Brazil Proceeding with Sale of Port Concessions to Spur Investment
Brazil is continuing to move forward with its plans to privatize the operations of the country’s major infrastructure, including ports and many of the terminals. In the latest round of auctions, the federal government reported on August 13 that it had received bids of approximately $7.5 million for the concession to three ports in the north, while the Ministry of Infrastructure and National Waterway Transport Agency signed contracts for five ports terminals in the south offered at auction in April.
The strategy is designed to attract corporations to participate in enhancing Brazil’s infrastructure including ports, railways, airports, and highways. The hope is that by offering concessions in which companies pay the government a fee to operate the facilities and commit to large investments to enhance the infrastructure Brazil will spur its lagging economy. The Financial Times reported that Brazil could secure more than $50 billion in commitments for 100 infrastructure projects by the end of 2022.
The auctions conducted last week included the ports of Santana and Fortaleza as well as one of the prizes, the larger port of Salvador, which is the capital of the state of Bahia in northern Brazil. The bidding for Salvador was reportedly hotly contested between three companies causing the winner, Intermaritima Portos, to triple its winning bid to more than $6 million for the 25-year concession as well as a commitment to invest another $3.5 million into the operations. The container and cargo port at Salvador handles more than 840,000 tons of cargo annually.
The port of Santana, which serves the agricultural trade with vegetables, grains, and soybean exports, received a single bid from Caramuru Alimentos offering the minimum bid of $1.1 million. The operator committed to significant improvements valued at nearly $8 million. Similarly, the port of Fortaleza attracted a bid of under $200,000, but with a promise to invest $9 million over the life of the concession.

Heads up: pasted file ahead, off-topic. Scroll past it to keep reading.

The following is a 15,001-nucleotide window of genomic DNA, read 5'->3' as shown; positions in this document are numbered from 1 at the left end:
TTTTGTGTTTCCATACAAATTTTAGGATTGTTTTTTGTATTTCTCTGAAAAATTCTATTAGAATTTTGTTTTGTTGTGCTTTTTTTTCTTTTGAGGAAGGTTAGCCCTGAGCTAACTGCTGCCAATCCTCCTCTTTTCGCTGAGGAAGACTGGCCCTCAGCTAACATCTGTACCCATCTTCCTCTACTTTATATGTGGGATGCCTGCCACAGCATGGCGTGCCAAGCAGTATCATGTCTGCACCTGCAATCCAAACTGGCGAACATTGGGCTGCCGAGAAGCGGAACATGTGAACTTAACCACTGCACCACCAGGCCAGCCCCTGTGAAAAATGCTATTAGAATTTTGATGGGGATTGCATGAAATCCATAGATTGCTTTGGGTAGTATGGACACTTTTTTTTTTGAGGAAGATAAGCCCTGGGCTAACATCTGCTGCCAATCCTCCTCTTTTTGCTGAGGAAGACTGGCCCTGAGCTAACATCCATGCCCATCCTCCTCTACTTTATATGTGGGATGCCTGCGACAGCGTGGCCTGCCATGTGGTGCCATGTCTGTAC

"We have to commemorate this new achievement,” said the Minister of Infrastructure, Tarcisio Gomes de Freitas. “Today we completed 74 auctions of infrastructure concessions in these two and a half years and we have already guaranteed 80,000 million reais (about $15 million) in investments by the winners.”
The federal government also on Friday, August 13, signed contracts for five port terminals for which they had held auctions in April 2021. This included four inland liquid terminals at Itaqui used for storing oil products and the southern coastal port of Pelotas, which is the only port in the region that handles logging and pulp products. The contracts totaled approximately $115 million in investments for the ports.
The latest round of port infrastructure concessions was awarded as the National Waterway Transport Agency reported better than nine percent growth in cargo volumes at Brazilian ports in the first six months of 2021. They said that a total of 591 million tons of cargo had been handled citing the highest growth in iron ore and oil. The agency forecast that volumes would continue to grow in the second half of the year to over 626 million tons with an estimate of over 1.2 billion tons for all of 2021. That would represent a 5.5 percent growth for the ports over the prior year.